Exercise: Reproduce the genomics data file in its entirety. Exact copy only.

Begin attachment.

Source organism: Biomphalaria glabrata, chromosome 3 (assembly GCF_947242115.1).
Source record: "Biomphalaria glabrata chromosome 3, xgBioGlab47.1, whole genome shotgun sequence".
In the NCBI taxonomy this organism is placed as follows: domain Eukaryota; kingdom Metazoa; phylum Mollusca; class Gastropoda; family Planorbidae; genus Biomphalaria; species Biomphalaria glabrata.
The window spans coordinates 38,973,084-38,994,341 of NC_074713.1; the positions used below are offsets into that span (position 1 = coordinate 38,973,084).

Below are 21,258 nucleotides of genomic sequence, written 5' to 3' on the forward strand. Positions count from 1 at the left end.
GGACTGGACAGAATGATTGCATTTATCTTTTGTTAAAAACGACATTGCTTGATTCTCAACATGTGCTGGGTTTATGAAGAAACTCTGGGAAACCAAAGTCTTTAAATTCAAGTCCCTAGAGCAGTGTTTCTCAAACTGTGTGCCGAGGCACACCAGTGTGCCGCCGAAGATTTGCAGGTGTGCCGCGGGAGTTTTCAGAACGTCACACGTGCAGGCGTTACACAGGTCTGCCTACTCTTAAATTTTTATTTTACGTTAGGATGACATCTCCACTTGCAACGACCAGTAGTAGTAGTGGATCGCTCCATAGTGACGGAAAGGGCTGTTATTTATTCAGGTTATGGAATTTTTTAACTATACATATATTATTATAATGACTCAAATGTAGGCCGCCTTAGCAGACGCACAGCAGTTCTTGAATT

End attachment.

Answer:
Source organism: Biomphalaria glabrata, chromosome 3 (assembly GCF_947242115.1).
Source record: "Biomphalaria glabrata chromosome 3, xgBioGlab47.1, whole genome shotgun sequence".
In the NCBI taxonomy this organism is placed as follows: domain Eukaryota; kingdom Metazoa; phylum Mollusca; class Gastropoda; family Planorbidae; genus Biomphalaria; species Biomphalaria glabrata.
The window spans coordinates 38,973,084-38,994,341 of NC_074713.1; the positions used below are offsets into that span (position 1 = coordinate 38,973,084).

Below are 21,258 nucleotides of genomic sequence, written 5' to 3' on the forward strand. Positions count from 1 at the left end.
GGACTGGACAGAATGATTGCATTTATCTTTTGTTAAAAACGACATTGCTTGATTCTCAACATGTGCTGGGTTTATGAAGAAACTCTGGGAAACCAAAGTCTTTAAATTCAAGTCCCTAGAGCAGTGTTTCTCAAACTGTGTGCCGAGGCACACCAGTGTGCCGCCGAAGATTTGCAGGTGTGCCGCGGGAGTTTTCAGAACGTCACACGTGCAGGCGTTACACAGGTCTGCCTACTCTTAAATTTTTATTTTACGTTAGGATGACATCTCCACTTGCAACGACCAGTAGTAGTAGTGGATCGCTCCATAGTGACGGAAAGGGCTGTTATTTATTCAGGTTATGGAATTTTTTAACTATACATATATTATTATAATGACTCAAATGTAGGCCGCCTTAGCAGACGCACAGCAGTTCTTGAATT